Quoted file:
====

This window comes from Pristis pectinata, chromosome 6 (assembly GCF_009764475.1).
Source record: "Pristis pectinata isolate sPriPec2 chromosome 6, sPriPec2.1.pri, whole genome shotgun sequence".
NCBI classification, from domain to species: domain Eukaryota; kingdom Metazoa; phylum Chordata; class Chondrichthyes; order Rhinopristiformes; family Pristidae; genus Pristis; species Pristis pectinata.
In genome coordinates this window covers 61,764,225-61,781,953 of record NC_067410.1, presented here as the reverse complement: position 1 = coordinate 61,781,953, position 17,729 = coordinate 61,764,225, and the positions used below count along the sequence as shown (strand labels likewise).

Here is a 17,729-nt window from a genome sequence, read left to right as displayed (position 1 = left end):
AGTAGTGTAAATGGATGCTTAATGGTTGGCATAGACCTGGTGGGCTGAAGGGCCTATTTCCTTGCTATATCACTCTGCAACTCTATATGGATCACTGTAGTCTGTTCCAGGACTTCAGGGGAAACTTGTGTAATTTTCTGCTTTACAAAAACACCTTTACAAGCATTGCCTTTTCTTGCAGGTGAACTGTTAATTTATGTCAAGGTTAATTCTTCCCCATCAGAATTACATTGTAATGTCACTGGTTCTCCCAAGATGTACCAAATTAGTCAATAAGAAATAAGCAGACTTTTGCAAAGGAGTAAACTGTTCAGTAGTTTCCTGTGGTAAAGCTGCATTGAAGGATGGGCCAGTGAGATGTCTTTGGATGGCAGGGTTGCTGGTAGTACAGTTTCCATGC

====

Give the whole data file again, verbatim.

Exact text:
This window comes from Pristis pectinata, chromosome 6 (assembly GCF_009764475.1).
Source record: "Pristis pectinata isolate sPriPec2 chromosome 6, sPriPec2.1.pri, whole genome shotgun sequence".
NCBI classification, from domain to species: domain Eukaryota; kingdom Metazoa; phylum Chordata; class Chondrichthyes; order Rhinopristiformes; family Pristidae; genus Pristis; species Pristis pectinata.
In genome coordinates this window covers 61,764,225-61,781,953 of record NC_067410.1, presented here as the reverse complement: position 1 = coordinate 61,781,953, position 17,729 = coordinate 61,764,225, and the positions used below count along the sequence as shown (strand labels likewise).

Here is a 17,729-nt window from a genome sequence, read left to right as displayed (position 1 = left end):
AGTAGTGTAAATGGATGCTTAATGGTTGGCATAGACCTGGTGGGCTGAAGGGCCTATTTCCTTGCTATATCACTCTGCAACTCTATATGGATCACTGTAGTCTGTTCCAGGACTTCAGGGGAAACTTGTGTAATTTTCTGCTTTACAAAAACACCTTTACAAGCATTGCCTTTTCTTGCAGGTGAACTGTTAATTTATGTCAAGGTTAATTCTTCCCCATCAGAATTACATTGTAATGTCACTGGTTCTCCCAAGATGTACCAAATTAGTCAATAAGAAATAAGCAGACTTTTGCAAAGGAGTAAACTGTTCAGTAGTTTCCTGTGGTAAAGCTGCATTGAAGGATGGGCCAGTGAGATGTCTTTGGATGGCAGGGTTGCTGGTAGTACAGTTTCCATGC